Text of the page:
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Out of the Silent Planet

Kalyn's picture

Dr. Ransom is a professor on a solitary walking tour of the English countryside, searching for a place to lay his head for the night. Instead, he finds himself drugged, forced onto a space ship and thrust into a cosmic journey with eternal implications.

Ransom’s two captors, each with his own malicious motives, transport him to the planet Malacandra, planning to offer him as a human sacrifice to the planet’s ruler. However, as Ransom escapes and begins to explore Malacandra on his own, he discovers that its creatures are not quite what he or the other humans had imagined. In fact, this world’s beings and their story might illuminate the story of the universe, as well as the dangers facing Ransom’s home planet, earth.

This book is excellent in its own right, and is just the first in C.S. Lewis’ Space trilogy.  If you love to read about other fictional worlds or that we are part of a much bigger story, this book might just be the summer read you’ve been looking for. 

Juvenile Fiction Selection: Space Case by Stuart Gibbs

Dash and his family live on the moon.  They are part of the first group of humans to live on Moon Base Alpha and famous on Earth for it.  Sounds exciting right?  Not according to Dash, who is bored out of his mind.  Dash is trapped inside the tiny moon base since kids are not allowed on the surface, and the only thing to do to occupy his time is play virtual reality games.  When Moon Base Alpha's top scientist turns up dead, Dash believes that it might not have been an accident.  Along with new supplies, the supply ship brings some new residents to the base including a new girl Dash's age who he eventually befriends.  Dash becomes convinced Dr. Holtz's death was foul play and begins an investigation into many suspects to solve the mystery.  Each chapter opens with an excerpt from “The Official Residents' Guide to Moon Base Alpha” NASA's instructional guide to living on the moon.  Dash is very clever and the mystery in this story is not only complex but often funny too.  (Grades 3-7 School Library Journal)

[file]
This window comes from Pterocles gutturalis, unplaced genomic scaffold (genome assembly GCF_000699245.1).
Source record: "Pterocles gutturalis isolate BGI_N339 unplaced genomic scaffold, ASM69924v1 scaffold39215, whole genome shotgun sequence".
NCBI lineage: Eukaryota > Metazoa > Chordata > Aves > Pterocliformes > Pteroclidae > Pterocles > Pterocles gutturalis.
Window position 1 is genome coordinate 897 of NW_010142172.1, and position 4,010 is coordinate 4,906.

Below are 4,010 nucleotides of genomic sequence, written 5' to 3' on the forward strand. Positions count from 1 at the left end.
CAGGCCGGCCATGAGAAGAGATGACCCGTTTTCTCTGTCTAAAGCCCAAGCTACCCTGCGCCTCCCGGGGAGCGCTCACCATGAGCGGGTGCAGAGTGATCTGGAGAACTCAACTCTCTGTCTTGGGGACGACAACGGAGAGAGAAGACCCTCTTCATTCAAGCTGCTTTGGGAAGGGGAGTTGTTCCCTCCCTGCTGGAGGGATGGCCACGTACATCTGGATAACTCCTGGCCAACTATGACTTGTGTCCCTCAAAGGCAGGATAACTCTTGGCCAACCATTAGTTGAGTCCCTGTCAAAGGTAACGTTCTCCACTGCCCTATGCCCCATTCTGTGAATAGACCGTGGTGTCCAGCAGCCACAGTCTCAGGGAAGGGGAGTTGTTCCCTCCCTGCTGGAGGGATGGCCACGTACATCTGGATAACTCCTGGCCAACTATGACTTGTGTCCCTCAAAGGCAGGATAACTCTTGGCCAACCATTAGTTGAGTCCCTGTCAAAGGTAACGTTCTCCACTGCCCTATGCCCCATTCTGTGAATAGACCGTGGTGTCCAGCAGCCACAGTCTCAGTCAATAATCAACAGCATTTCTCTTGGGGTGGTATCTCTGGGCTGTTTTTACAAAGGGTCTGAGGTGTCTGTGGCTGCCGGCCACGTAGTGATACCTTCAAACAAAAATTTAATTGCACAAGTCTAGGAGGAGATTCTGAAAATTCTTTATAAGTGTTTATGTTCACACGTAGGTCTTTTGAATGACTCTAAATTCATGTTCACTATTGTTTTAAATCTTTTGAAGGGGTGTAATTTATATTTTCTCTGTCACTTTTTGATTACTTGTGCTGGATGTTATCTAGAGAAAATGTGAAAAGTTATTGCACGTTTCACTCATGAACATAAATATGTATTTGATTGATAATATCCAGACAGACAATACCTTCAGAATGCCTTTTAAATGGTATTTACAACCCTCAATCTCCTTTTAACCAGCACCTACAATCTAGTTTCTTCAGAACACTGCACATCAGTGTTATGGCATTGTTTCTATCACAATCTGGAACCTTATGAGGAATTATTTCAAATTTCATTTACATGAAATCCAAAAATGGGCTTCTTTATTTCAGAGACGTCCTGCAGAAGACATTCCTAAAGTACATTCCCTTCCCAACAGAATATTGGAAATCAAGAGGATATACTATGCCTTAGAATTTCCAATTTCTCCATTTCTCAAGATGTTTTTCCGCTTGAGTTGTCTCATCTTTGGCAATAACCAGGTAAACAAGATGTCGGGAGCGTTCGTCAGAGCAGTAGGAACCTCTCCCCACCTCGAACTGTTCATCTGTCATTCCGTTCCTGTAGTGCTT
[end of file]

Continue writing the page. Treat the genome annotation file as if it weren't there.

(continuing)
"Gold" by Chris Cleave

Vita's picture

The themes of Gold are love, sacrifice and choices - on an Olympic scale. The author takes on track cycling, one of the toughest of the cycling venues. He wrote this a year before the London Olympics, so it has a very current vibe. The two main characters are Zoe and Kate, competitive cyclists preparing for the Olympics. The underlying story, involves Sophie who has leukemia, the daughter of Kate. Gold is a terrific read for sports enthusiasts who enjoy competitive events.

The Outsider: A Memoir by Jimmy Connors

Vita's picture

I was a huge tennis fan during the Connors and Borg era. It was the sport I should have played as a young athlete. The writing feels honest and fresh but not particularly good. Still it is very entertaining and Connors hands out some dirt on tennis folks but what would you expect the author is Jimmy Connors! I liked Connors family stories in East St. Louis. Family was important to what made Connors a tennis star and he gives due homage with no reservations.

 

Wiser: Getting Beyond Groupthink to Make Groups Smarter by Cass R. Sunstein

Vita's picture

Great book for anyone in collaborative decision making or management situations. Understandable and actionable, this book is about groups comprised of like-minded thinkers who often amplify, rather than correct, errors in judgment. They become more polarized and adopt more extreme positions than the ones they began with. Great suggestions on how to correct “group think,” and identify vulnerabilities in existing practices.
 
 Anyone involved in making decisions would enjoy this book.

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